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No petty people...famous Irish Protestants


Schomberg

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Jul 6, 2009
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Talking with a mate about this the other night and for such a small minority on the island, we've made an impact in virtually every aspect of life throughout the centuries way out of all proportion to our numbers.

Swift, Stoker, Yeats, Shaw, Lewis, George Berkley etc as writers, Tyndall, Hamilition, Parsons, Shackleton etc in sciences, Parnell, Carson, Emmet, Lord Castlereagh, Wellington, Burke, Berseford, Tone, Rowan, etc in politics, Charles Stanford comes to mind in music, but there's obviously modern people too. Connections to US presidents is gigantic as we all know, and some prominent symbols of Ireland have Protestant beginnings like Jameson and Guinness. Oldums was founded by Protestants too if I'm not mistaken. Not much of a symbol of Ireland I know, but a staple of every Irish household while I was growing up. Someone else might fill in the sporting personalities, I'm not too strong on those.
 

statsman

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Feb 25, 2011
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Talking with a mate about this the other night and for such a small minority on the island, we've made an impact in virtually every aspect of life throughout the centuries way out of all proportion to our numbers.

Swift, Stoker, Yeats, Shaw, Lewis, George Berkley etc as writers, Tyndall, Hamilition, Parsons, Shackleton etc in sciences, Parnell, Carson, Emmet, Lord Castlereagh, Wellington, Burke, Berseford, Tone, Rowan, etc in politics, Charles Stanford comes to mind in music, but there's obviously modern people too. Connections to US presidents is gigantic as we all know, and some prominent symbols of Ireland have Protestant beginnings like Jameson and Guinness. Oldums was founded by Protestants too if I'm not mistaken. Not much of a symbol of Ireland I know, but a staple of every Irish household while I was growing up. Someone else might fill in the sporting personalities, I'm not too strong on those.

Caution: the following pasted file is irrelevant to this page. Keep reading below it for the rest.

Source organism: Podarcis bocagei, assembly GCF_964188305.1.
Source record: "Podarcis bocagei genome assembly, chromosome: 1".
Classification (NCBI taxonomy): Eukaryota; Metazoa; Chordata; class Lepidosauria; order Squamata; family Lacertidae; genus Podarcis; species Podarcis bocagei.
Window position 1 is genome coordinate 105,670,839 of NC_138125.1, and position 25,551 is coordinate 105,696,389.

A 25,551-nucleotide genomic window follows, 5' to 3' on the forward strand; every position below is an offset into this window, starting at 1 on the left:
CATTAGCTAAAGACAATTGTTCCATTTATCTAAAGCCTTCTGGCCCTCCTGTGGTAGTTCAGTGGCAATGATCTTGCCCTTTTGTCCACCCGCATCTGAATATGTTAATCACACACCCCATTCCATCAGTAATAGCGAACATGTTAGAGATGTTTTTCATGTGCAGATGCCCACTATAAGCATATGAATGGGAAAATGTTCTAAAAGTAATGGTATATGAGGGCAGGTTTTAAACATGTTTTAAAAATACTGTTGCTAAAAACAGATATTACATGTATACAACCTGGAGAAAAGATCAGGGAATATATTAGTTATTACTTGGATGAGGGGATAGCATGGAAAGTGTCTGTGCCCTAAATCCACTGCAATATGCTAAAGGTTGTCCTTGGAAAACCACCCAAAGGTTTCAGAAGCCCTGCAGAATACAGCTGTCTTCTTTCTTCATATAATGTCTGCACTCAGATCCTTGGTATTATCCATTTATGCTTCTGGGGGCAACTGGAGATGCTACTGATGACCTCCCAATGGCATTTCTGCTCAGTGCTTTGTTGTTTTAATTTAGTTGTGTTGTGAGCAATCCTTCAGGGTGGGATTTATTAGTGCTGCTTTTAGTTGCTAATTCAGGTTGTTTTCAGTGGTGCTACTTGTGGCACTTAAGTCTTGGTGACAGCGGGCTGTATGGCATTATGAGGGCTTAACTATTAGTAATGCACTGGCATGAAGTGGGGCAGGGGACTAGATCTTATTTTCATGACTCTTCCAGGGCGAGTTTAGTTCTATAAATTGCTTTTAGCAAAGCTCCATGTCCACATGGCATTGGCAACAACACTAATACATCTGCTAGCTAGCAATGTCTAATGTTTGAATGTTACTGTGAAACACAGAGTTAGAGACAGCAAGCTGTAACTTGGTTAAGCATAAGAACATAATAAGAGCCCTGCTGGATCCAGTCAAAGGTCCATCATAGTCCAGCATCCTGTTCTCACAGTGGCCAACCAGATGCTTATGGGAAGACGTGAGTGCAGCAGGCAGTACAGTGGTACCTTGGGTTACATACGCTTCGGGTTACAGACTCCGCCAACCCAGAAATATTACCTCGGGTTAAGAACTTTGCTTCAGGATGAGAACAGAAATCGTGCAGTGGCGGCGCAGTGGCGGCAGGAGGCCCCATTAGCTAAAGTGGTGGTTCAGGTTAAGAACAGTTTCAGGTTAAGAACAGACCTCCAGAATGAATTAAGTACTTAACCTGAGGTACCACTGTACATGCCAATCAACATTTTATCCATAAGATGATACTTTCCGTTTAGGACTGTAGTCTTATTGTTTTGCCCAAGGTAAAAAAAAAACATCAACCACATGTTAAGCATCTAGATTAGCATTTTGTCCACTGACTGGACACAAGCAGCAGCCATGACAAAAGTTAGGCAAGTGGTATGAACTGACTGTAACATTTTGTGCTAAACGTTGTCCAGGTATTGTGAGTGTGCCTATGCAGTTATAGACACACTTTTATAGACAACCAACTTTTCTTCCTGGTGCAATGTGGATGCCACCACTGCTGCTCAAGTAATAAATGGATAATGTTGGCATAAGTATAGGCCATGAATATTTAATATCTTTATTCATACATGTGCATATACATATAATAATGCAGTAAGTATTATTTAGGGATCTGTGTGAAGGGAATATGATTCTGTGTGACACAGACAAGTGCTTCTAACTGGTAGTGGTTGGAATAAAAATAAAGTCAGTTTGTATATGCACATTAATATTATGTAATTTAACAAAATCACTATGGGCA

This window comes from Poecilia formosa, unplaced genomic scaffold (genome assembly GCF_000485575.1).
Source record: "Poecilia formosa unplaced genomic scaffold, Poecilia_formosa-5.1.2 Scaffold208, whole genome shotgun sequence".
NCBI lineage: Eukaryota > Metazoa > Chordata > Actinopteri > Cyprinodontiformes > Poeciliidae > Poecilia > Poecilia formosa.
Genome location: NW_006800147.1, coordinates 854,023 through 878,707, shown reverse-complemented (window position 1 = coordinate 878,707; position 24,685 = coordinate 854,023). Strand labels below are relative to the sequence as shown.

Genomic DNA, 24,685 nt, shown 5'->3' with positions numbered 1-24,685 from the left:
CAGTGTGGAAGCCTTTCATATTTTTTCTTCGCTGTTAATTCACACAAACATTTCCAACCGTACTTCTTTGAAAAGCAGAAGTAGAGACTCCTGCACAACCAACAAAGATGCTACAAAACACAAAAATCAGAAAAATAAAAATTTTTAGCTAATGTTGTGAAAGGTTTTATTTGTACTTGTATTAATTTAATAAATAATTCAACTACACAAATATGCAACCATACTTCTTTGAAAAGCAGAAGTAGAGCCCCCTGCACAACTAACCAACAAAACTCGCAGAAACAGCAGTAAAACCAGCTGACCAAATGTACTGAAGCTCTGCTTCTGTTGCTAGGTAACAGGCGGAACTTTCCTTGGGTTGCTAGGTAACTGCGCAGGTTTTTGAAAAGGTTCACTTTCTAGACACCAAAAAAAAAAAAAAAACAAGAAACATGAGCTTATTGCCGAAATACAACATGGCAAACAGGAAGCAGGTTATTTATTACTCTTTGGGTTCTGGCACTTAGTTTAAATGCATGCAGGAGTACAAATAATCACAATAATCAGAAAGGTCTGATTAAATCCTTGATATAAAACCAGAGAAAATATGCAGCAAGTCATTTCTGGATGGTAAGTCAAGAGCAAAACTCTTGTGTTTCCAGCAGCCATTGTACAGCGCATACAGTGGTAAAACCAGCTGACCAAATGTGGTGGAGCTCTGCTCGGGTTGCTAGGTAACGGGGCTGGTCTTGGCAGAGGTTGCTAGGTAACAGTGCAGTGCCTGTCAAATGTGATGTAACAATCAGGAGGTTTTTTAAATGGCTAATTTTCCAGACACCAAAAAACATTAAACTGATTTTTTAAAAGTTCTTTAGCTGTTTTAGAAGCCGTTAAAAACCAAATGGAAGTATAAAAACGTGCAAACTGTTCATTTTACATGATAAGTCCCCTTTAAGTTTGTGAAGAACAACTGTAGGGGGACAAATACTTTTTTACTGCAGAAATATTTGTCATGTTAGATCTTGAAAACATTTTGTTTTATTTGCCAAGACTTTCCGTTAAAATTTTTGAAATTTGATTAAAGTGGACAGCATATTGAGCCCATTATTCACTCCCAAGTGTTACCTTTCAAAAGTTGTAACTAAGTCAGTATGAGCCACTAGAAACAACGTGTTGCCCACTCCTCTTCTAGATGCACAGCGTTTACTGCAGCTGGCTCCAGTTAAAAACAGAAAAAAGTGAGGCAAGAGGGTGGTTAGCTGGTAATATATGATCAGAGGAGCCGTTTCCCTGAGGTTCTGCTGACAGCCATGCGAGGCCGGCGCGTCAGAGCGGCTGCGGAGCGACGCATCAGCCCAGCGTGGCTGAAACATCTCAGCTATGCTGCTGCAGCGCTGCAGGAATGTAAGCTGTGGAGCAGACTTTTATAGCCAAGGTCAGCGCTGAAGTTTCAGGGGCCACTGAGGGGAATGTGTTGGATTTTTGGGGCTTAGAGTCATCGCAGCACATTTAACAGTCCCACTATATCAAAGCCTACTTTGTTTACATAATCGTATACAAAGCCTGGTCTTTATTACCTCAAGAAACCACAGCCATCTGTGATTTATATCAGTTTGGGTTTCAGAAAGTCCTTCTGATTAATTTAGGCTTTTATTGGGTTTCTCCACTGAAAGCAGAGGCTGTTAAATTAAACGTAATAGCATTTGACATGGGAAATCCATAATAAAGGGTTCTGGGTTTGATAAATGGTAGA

Yes, it's amazing what total domination of the formal education system can do, isn't it?
 

eoghanacht

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Apr 18, 2006
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Yeah yis are great.

A Typical Loyalist - YouTube


All joking aside Protestants who excelled in academia would have had an upper hand on their catholic counterparts if you get my meaning.

We should celebrate these people more or at least make them more widely knowm
 

Nordie Northsider

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Jun 3, 2009
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Nice to see Stanford mentioned - a fine composer and the subject of a very good book by Liam Mac Cóil. The book is in Irish, which calls to mind the great tradition of Protestant scholars like Robert McAdam, Dúbhghlas de hÍde et al.
 

Toland

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McCracken (Henry Joy and Judge Brian).


Such lists are already all over the place.

I would be far more interested in the list of Irish people of all backgrounds who rejected both religions and both tribal loyalties.

My favourite of these is, as you know, the magnificent trouble-maker, John Toland, who was Catholic, Protestant and then non-believer in turn.

A truly genial figure whose magnificent failings were identical to his extraordinary strengths.